Updated: Mar 25, 2022
Not so many years ago I recall sitting outside a bar called Annexe in the back streets of Cannes during the Intl Cannes Lions advertising festival and having the good fortune of meeting two fascinating men who were about to embark on a groundbreaking journey on the first ever solar powered plane. Their names were Bertrand Piccard and Andre Borschberg. I sat talking to them with my fellow work colleagues amazed at their courageous and futuristic endeavour. That was back in 2015, here we are in 2022 they have since gone on to circumnavigate the globe and break 5 world records proving that ingenuity and a dedication to wanting to make a better future for ourselves and our planet is indeed possible.
As the worlds attention is finally turning towards the urgent need to invest in clean energy resources. In the words of Andre Borschberg
“The world is changing, fortunately,” he says, “but maybe not as fast as I would have liked. It takes time to change the way we do things, and it is in the interest of many industries to keep the world as it is today. Happily, the mindset of people is shifting, which is important because young people in particular will force the population to change. Changing the way our societies work is like shifting a tanker off its course—it is possible but it’s not easy. In this case, moving away from fuel-based travel will need the combined effort of the public and of entrepreneurs.”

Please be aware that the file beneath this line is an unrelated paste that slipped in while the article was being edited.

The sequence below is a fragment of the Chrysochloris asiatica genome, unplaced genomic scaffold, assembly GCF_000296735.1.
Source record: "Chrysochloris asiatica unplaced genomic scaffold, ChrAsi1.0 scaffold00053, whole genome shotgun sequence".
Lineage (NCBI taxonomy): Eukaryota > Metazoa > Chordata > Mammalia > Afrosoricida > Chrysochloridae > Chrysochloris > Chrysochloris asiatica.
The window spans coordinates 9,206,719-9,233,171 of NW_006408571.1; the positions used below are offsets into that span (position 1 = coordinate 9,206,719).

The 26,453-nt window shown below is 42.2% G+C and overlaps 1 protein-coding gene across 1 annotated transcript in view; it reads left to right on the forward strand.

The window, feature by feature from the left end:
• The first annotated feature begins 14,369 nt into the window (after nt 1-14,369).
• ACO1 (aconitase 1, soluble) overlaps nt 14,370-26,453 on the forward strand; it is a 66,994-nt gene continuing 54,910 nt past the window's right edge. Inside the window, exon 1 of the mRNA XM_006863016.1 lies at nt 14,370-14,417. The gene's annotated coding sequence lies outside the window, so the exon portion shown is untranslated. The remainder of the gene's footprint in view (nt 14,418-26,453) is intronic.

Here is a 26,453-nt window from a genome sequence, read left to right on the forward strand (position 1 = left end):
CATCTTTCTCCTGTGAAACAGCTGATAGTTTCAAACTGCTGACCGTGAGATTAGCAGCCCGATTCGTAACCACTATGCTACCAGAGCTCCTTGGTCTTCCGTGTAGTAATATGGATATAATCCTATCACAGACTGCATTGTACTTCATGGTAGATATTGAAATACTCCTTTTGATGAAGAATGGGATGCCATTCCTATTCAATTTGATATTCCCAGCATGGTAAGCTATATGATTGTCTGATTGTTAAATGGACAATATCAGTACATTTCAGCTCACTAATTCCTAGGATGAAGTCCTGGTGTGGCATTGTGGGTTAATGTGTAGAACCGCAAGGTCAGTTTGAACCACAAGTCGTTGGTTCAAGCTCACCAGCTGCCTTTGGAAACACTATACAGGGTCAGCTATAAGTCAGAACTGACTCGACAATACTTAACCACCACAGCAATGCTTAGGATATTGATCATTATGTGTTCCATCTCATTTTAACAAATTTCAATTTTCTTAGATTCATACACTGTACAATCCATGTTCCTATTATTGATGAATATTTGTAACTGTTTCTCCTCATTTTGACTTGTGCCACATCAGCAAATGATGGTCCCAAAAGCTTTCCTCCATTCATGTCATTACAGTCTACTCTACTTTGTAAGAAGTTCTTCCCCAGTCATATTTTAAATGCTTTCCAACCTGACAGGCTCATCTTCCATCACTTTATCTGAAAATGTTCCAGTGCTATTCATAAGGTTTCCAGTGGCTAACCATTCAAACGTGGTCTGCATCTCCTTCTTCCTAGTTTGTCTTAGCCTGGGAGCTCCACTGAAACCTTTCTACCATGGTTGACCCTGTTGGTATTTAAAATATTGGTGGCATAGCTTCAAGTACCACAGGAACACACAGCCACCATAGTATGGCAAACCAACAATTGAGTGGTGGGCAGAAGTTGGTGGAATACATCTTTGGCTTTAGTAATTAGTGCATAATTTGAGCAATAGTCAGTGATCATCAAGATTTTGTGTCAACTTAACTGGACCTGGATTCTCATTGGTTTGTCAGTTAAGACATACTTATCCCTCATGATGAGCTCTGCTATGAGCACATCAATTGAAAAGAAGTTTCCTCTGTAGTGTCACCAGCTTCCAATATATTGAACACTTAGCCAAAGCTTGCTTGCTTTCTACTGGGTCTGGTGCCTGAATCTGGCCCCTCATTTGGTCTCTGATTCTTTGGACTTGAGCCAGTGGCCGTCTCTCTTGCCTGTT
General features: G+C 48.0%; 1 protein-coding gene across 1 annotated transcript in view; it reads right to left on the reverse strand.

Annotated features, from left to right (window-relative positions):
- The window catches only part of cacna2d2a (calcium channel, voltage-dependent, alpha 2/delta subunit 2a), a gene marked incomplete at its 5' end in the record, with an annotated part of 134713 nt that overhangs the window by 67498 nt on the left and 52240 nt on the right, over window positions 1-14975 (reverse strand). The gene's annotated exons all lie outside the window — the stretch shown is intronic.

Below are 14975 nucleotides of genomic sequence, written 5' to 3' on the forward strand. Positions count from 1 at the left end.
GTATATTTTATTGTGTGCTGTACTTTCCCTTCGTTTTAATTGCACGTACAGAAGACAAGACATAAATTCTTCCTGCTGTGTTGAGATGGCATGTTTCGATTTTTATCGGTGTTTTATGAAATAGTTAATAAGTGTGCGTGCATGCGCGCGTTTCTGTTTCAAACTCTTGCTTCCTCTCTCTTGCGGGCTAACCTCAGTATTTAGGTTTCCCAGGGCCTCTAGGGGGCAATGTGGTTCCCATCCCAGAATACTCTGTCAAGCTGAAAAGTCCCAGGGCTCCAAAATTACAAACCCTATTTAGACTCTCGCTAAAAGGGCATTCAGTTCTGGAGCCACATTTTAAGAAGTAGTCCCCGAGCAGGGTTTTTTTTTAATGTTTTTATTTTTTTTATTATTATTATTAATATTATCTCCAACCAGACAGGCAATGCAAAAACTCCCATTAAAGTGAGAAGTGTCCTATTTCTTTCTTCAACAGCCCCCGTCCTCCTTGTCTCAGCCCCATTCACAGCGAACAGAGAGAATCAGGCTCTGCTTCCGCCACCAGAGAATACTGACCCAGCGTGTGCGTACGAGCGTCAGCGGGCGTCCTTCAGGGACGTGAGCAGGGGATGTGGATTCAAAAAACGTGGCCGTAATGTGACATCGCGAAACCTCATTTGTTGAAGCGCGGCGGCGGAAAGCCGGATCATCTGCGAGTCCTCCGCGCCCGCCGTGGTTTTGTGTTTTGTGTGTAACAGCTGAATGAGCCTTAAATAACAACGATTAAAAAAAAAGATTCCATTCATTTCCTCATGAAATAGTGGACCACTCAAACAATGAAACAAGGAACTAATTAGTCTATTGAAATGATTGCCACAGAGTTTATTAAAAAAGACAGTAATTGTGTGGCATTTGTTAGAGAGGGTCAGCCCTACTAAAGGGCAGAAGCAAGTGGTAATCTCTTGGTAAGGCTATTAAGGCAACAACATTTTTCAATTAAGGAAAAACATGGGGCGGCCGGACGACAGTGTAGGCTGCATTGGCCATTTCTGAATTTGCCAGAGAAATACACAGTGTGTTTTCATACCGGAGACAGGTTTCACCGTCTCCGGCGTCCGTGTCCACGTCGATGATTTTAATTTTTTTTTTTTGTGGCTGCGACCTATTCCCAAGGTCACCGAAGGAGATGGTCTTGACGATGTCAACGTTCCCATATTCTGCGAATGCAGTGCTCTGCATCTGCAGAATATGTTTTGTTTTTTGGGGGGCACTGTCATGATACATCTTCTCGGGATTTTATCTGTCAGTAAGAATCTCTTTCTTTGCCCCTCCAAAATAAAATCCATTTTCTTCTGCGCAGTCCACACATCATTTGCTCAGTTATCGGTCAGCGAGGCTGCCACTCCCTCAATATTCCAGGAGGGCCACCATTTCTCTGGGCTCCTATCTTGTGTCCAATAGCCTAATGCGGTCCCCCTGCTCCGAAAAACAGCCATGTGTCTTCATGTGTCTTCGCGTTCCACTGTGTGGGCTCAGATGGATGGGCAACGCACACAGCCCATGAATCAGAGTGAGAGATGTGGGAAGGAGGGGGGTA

Companies such as Blade a popular technology powered short distance aviation company are following suit and offering electrical verticle aircraft that take off and land like a helicopter. They're quiet, carbon nuetral and cost effective.Manufacturers like BETA Technologies, Airbus, Boeing, Lilium and Joby Aviation are all actively developing electric aircraft. It really is the beginning of an urban mobility revolution and testimony to the genius capabilities of the swiss pilot and his partner I happily spoke with all those years ago that change is possible. He created the Solar Impulse 2 with a team of engineers to prove to the world that fuel-free flying was easier to achieve than the aeronautical industry would have us believe.